TMJ/TMD Symptoms: Headaches – Migraines
Headaches are one of the most common symptoms of a TMJ (temporomandibular joint) problem. 90% of all headaches are tension headaches. The TMJ headache is a tension type of headache, often described as a migraine headache.
There are a few TMJ-related causes for tension headaches. Constant contraction of muscle fibers within a muscle create tension, pressure or a tight feeling in the face and head. Running through these constant tight muscle fibers are nerves, blood vessels and lymphatic vessels. This constriction reduces blood flow to that area, causes pain or prevents drainage. The body sends more blood to the areas. This results in an increase in general blood pressure to the muscles and head, sometimes referred to as vascular headaches. Clenching and grinding the teeth produce a headache pain from the muscles in the head . Furthermore, there are muscles in the neck that are attached directly to the brain covering which can cause a direct headache.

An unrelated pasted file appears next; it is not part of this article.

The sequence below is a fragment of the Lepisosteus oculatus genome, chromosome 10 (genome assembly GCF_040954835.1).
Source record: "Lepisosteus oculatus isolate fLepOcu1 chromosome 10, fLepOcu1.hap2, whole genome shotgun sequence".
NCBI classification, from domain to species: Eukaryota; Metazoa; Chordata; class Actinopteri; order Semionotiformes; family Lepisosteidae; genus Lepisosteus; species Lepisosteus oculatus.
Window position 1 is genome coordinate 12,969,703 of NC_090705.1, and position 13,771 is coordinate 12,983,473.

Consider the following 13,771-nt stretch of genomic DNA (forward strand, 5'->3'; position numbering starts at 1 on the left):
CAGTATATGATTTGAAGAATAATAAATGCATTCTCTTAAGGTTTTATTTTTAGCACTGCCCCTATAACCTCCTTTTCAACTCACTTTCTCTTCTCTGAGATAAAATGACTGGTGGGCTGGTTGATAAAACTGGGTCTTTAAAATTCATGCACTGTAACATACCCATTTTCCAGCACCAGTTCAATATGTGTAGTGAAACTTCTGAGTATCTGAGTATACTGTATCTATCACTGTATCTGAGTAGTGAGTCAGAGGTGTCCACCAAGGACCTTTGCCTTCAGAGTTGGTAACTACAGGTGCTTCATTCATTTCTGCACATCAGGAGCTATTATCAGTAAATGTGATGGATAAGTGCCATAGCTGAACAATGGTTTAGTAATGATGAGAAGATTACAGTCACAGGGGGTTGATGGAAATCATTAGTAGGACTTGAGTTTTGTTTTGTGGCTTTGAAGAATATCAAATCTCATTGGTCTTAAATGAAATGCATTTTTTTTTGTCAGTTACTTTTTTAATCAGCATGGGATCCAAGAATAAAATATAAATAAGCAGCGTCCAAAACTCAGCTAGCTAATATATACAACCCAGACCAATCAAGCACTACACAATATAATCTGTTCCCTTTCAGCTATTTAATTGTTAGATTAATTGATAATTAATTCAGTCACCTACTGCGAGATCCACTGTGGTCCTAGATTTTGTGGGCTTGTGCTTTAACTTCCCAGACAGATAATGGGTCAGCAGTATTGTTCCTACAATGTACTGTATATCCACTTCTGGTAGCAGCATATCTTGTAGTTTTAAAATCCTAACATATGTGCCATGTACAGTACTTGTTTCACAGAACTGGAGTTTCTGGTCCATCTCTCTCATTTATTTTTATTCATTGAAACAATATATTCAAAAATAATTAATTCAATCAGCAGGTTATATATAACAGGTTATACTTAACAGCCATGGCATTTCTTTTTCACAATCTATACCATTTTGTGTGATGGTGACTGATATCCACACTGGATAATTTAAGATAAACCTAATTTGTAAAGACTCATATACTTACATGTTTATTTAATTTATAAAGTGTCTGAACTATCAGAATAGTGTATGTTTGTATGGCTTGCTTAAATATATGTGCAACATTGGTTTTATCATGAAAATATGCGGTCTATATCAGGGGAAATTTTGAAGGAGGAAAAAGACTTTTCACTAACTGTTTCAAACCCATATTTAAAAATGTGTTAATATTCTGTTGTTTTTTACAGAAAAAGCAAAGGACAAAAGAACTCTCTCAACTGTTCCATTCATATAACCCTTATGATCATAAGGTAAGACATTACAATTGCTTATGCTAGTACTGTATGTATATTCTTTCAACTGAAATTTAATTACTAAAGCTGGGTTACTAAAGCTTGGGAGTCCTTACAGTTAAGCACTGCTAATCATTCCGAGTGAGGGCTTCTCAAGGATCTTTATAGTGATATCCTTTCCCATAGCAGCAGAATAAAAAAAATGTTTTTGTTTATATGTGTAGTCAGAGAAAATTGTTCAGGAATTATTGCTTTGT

Unfortunately, these headaches are so frequent or severe that they are misdiagnosed and treated as migraine headaches.
Medications, B o t o x, brain surgery or muscle and psychological therapy can block muscle headache pain. But the cause of the disease and damage from the bad bite, will persist. Medications have side effects, brain surgeries have complications, and muscle or psychological therapy have limited results and still do not correct the source of the problem. B o t o x is a problem because the body will create new muscle fibers to try to correct the jaw imbalance, once the B o t o x wears off, the extra fibers cause more imbalance. Physiologic dentistry ensures the muscles are happy because they do not have to work hard positioning the teeth to a strained bite.
Physiologic dentistry can alleviate most headache problems related to TMJ, muscle, nerve and joint disorders by putting the temporomandibular joint back into alignment and placing the jaw into its optimal position.